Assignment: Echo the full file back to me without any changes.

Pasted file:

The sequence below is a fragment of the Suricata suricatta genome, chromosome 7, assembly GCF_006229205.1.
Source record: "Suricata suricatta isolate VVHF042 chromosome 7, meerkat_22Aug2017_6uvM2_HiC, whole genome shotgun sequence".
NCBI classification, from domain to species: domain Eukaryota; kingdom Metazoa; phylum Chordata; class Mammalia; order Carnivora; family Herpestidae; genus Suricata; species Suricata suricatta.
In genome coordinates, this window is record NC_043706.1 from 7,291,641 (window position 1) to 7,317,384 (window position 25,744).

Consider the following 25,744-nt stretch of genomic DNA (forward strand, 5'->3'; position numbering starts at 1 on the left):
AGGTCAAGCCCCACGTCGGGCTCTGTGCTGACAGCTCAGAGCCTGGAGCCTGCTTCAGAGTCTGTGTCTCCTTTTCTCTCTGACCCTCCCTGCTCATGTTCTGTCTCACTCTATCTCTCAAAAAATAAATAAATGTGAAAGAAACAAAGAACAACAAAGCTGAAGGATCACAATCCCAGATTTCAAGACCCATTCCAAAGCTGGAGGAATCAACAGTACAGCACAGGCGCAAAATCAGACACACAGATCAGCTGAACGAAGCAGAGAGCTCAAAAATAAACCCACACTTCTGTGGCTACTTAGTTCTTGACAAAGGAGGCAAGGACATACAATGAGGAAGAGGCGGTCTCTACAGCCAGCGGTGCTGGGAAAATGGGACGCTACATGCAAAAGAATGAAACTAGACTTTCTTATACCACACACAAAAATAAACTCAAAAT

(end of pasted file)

The sequence below is a fragment of the Suricata suricatta genome, chromosome 7, assembly GCF_006229205.1.
Source record: "Suricata suricatta isolate VVHF042 chromosome 7, meerkat_22Aug2017_6uvM2_HiC, whole genome shotgun sequence".
NCBI classification, from domain to species: domain Eukaryota; kingdom Metazoa; phylum Chordata; class Mammalia; order Carnivora; family Herpestidae; genus Suricata; species Suricata suricatta.
In genome coordinates, this window is record NC_043706.1 from 7,291,641 (window position 1) to 7,317,384 (window position 25,744).

Consider the following 25,744-nt stretch of genomic DNA (forward strand, 5'->3'; position numbering starts at 1 on the left):
AGGTCAAGCCCCACGTCGGGCTCTGTGCTGACAGCTCAGAGCCTGGAGCCTGCTTCAGAGTCTGTGTCTCCTTTTCTCTCTGACCCTCCCTGCTCATGTTCTGTCTCACTCTATCTCTCAAAAAATAAATAAATGTGAAAGAAACAAAGAACAACAAAGCTGAAGGATCACAATCCCAGATTTCAAGACCCATTCCAAAGCTGGAGGAATCAACAGTACAGCACAGGCGCAAAATCAGACACACAGATCAGCTGAACGAAGCAGAGAGCTCAAAAATAAACCCACACTTCTGTGGCTACTTAGTTCTTGACAAAGGAGGCAAGGACATACAATGAGGAAGAGGCGGTCTCTACAGCCAGCGGTGCTGGGAAAATGGGACGCTACATGCAAAAGAATGAAACTAGACTTTCTTATACCACACACAAAAATAAACTCAAAAT